This was the tag on a deodorant commercial I saw on YouTube. I can not even parse what that sentence means. What does “changes” mean? I am picturing a woman morphing into Godzilla, a butterfly, a pile of goo, over and over again all day long. Also, why is it obvious that “changes” can “cause odor problems”? What is an “odor problem”? I am imagining the smell of sulphur caused by fire and brimstone, from all the demonic shape-shifting.
It’s wondrous how we are still in the era of the snake oil salesman, standing up on the back of his ol’ broken-down wagon, yelling about how his patented elixir will cure rickets
Today is my last day of school. Ultimate TGIF, and on a Wednesday to boot. I am eating a fried egg sandwich, drinking too much coffee, and playing my new piano, which I bought off Craigslist for $100 and which is kind of a piece of shit but also kind of a classy old dame. Cost three times as much to move it as it did to buy it in the first place, but it all comes out of baby’s first startup fund, so who’s counting? I got out all the battered piano music of my youth and am slowly working some chops back into my fingers. It is surreal to be playing these pieces, which I remember so well from age 12, and to even see that my bad habits are the same now as they were then–everywhere I find myself speeding up, I see that my 12-year old self has written “SLOW DOWN.” Everywhere I find myself losing my thumb, I see that my 12-year old self has written “FIND THUMB.” Is this depressing? I don’t know. It feels kind of like communing with my baby self in a cool way. Here we are, self, just you and me, still losing our thumb and going too fast, just like old times.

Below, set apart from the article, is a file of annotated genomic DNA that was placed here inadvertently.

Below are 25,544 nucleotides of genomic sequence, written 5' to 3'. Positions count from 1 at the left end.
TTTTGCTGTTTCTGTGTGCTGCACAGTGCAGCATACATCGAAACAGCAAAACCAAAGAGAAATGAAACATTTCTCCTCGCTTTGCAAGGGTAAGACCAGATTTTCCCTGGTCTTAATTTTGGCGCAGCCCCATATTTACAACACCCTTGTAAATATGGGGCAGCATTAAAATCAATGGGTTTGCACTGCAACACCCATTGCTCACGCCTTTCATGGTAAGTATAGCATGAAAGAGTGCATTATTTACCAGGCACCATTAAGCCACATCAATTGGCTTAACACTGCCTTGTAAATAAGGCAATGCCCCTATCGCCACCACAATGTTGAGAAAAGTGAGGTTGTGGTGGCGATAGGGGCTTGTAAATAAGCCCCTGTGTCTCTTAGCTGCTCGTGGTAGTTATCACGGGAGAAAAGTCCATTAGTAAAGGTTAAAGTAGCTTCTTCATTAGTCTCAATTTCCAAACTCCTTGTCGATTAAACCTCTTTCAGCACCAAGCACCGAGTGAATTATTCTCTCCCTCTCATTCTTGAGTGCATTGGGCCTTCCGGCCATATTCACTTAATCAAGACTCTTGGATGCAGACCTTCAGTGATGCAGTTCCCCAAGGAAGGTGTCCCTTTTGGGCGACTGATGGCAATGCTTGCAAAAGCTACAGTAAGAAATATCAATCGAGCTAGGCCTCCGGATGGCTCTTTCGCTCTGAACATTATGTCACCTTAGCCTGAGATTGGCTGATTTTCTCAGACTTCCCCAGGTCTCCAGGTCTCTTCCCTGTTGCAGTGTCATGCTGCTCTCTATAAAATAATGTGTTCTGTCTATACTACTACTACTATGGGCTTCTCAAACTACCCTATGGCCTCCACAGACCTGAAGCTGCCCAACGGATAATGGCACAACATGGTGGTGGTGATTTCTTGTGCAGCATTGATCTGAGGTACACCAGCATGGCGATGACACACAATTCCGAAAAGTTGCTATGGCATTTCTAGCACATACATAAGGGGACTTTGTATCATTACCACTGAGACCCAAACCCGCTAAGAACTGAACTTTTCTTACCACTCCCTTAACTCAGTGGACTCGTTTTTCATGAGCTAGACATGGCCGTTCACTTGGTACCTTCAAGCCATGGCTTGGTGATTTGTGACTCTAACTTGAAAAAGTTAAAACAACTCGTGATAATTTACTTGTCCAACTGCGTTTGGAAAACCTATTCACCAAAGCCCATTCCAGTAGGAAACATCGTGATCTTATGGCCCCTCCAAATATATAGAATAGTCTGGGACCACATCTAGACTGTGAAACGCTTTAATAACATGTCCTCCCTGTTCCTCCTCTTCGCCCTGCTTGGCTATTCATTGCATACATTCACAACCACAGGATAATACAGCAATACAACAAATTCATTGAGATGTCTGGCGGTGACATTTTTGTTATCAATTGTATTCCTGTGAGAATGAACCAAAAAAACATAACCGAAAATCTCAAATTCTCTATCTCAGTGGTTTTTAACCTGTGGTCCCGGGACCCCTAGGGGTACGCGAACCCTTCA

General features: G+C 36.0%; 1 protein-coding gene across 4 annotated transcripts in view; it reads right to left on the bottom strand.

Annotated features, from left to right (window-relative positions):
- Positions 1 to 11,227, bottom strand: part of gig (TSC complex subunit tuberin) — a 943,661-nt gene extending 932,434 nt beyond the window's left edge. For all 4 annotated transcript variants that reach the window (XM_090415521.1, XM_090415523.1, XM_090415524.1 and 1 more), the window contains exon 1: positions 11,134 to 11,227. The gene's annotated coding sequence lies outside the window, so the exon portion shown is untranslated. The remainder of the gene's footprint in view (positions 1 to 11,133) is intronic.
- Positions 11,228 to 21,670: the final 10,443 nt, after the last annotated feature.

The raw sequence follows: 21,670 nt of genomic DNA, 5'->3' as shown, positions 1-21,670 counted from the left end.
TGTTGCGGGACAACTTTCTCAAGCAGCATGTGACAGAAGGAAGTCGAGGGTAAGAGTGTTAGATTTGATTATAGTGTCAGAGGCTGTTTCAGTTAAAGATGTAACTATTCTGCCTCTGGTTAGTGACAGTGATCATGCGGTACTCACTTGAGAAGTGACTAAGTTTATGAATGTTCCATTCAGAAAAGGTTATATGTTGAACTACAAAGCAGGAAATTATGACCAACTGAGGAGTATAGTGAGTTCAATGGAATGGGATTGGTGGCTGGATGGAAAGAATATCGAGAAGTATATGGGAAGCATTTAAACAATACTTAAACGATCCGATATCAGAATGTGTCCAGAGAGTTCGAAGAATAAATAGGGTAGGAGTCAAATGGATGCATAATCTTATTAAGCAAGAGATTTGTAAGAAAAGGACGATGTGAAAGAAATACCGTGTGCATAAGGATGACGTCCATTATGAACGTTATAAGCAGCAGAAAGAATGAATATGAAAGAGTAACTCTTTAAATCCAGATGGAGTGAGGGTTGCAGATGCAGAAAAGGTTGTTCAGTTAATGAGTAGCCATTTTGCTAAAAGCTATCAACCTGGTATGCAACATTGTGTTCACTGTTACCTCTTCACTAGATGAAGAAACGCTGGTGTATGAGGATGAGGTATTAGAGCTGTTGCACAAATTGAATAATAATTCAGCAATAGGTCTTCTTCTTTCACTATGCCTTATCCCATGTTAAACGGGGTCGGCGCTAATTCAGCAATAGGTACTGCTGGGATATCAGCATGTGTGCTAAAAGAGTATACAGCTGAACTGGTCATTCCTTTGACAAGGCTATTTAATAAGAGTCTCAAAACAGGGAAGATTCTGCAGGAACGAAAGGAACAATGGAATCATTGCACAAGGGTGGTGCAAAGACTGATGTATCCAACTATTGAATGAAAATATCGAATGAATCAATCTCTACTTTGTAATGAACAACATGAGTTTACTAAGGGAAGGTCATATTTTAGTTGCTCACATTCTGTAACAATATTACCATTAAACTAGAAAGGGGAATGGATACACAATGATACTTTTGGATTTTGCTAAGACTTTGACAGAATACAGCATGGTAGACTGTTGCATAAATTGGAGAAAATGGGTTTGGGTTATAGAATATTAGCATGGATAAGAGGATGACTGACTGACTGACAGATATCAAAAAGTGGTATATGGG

We watched half of 50 Shades of Grey last night. Last night was my old man’s ultimate TGIF and he likes to celebrate the beginnings of vacations by watching a movie he doesn’t have to teach, write, or think about. 50 Shades seemed like the perfect candidate, especially because I had just read him Anthony Lane’s review of it, which had made us both laugh really hard. I of course despise Anthony Lane–that shameless picker of low-hanging fruit–but the idea of him reading the 50 Shades book for research, and underlining sentences like “I slice another piece of venison, holding it against my mouth,” is legitimately funny. So we thought it would be fun to watch the movie, although I feared that it would be TOO stupid. Indeed it was and we turned it off halfway through (“I don’t make love. I fuck. HARD.” <--potentially the most epic line of dialogue ever written). The movie depressed us and made us think about the failures of consumer capitalism, as most things do. My old man contends that middle aged women only like 50 Shades because it is packaged as a consumer product that is "for" them, and that this is an example of how consumer capitalism keeps us from reaching higher, thinking harder, actually pondering what it is that we like and are interested in. Then he asked me if it was sexist for him to say these things and I said I didn't know, because the almost inexplicable popularity of 50 Shades just makes me think of all those case studies in Betty Friedan's work, all those 60 year old women who have never had an orgasm and are devastated when they finally have one, because of all that wasted time they spent unaware of their own beautiful bodies' capacity for pleasure and joy. I think probably a lot of people generally haven't given much thought to their sexuality, for various reasons, and so when something like 50 Shades comes along, if a bunch of repressed middle-aged women were legitimately aroused and excited by it, is this a bad thing? I want them to be happy, the middle-aged women of America, a group whose membership I am well on my way to joining. One thinks of the great debates concerning "bad music." The classic thought experiment was done by one of my professors, who told us about his mother, a social worker who spent 60 hours a week trying to help intensely abused, poor, disadvantaged, suffering women. She would go home at night, exhausted, and put on Kenny G, which she found soothing and beautiful. There are people who would say that this is bad, that she is blind to proper value judgments, that she needs to be educated so that she can appreciate "real" music, like John Coltrane, which is all about struggling and overcoming. But what's so great about struggling? Maybe someone who struggles all day might want a smooth soothing chill-out sound bath that doesn't challenge her intellectually, at the end of yet another tragic and impossible day just trying to live in the world. Why is difficulty better than simplicity? These are things I myself struggle with (ha). On the one hand, Kenny G is bullshit, but on the other hand, the value system we live in, that holds that struggling to triumph is the greatest expression of individual heroism, leads not only to a society based on an extreme narcissism the likes of which the world has never seen before, but also (and as a result) to things like colonialism and genocide, and lord knows that's not great. On the other hand, promoting "easiness" as a consumer good also quite obviously leads down a pretty grim path, culturally speaking. God, thinking dialectically is a drag and a half, you can never get ANYTHING done. I also think that with these weird stories like 50 Shades and Twilight there is something real going on involving patriarchy and reframing power dynamics. I think these stories tap into something about consenting to give a man power over you and finding it pleasurable and empowering instead of horrifying, as it is in real life in a violently misogynist society where you are literally afraid for your physical safety on a shockingly regular basis, regardless of class, race, etc. I can see how confronting that terror and aestheticizing it and sexualizing it and getting power and pleasure out of it could be thrilling and even empowering. (Yes, I know that there are lots of men who are interested in giving up power to women, sexually. I think in the end we all feel powerless (capitalism) and sometimes submitting in a pleasurable way to that powerlessness might feel good to someone, regardless of their subject position. I know generalizing is wrong ("we as humans") but this is just some random blog and not an address to the UN (if only!) so I will do as I please) It also makes me think of this weird cultural phenomenon where so many women are so interested in serial killer dramas. Something about facing the very real terror and threat of life as a woman--facing it, naming it, owning it, coming out the other side unscathed, or imagining doing so--is weirdly comforting. The fact that there are men out there preying on women, capturing women and putting women under their power and control, hurting women for their own pleasure...it's really just a specific manifestation of the all-encompassing power dynamic women have to negotiate every moment of their lives, as second-class citizens in a world run by men. We ALREADY live under men's control. We ALREADY are made powerless before men. Serial killers just make this explicit. Gillian Anderson in "The Fall" is such a weird character because she's decided to spend her life confronting patriarchy in its vilest form, and calling it out AS PATRIARCHY. The scene where the other police officer--a "good guy", her partner--tries to kiss her even though she says NO, and she has to punch him, and then later she's like "you are the same as this serial killer we are chasing together" and he's like "no I'm not, I don't kill women" and she's like "but you believe you can take what you want from women even when they say no to you and that's fundamentally exactly what our killer does" and he's like "OH SHIT" and can't even look her in the face. Or that phone call where the killer calls her to gloat and she's like "you're not an artist. You're not special. You're just a boring regular old misogynist like everybody else" and he's like "OH SHIT" and throws his phone in the river I mean, I will straight-up say that I believe it's no coincidence that the same actor plays the serial killer in the Fall and Christian Grey in 50 Shades. I'm sure the 50 Shades producers auditioned tons of people, but he's the one they settled on, and he's the one the 50 Shades fans approved of. Something under the surface of the cultural unconscious links the two characters. I could never prove that, but it's just absurd that of all the hunky actors on this earth, they chose the guy most notable for playing a hunky serial killer. The dude in The Fall, Christian Grey, Edward Cullen, they're all dudes who specifically prey on women, either explicitly (a serial killer stalking women; a billionaire signing up women to live in his penthouse as sex slaves) or implicitly (Edward's potential for literally sucking the life out of Bella--and his INTENSE DESIRE TO DO SO--are pretty much constantly at the forefront of Twilight's plot). Turning the serial killer scenario into a scenario in which the man who preys on women actually loves you and would never "really" hurt you--and indeed, protects you and "gives" you pleasure--is exciting, but more importantly it's a RELIEF. Whether it's feminist or not I have no idea; thus whether my old man's disgust for the movie was sexist or not, please also file under: me no know The "me no know" file in my filing cabinet now takes up a thousand square miles of space One time I bought a Kenny G LP for a dollar at a flea market and the old man selling it to me goes "That Kenny sure blows a sweet horn don't he" and I was like "he sure does" God, does signing all these Credo petitions even mean anything? Is everything just a silent scream into the shrill shrieking void of time and space?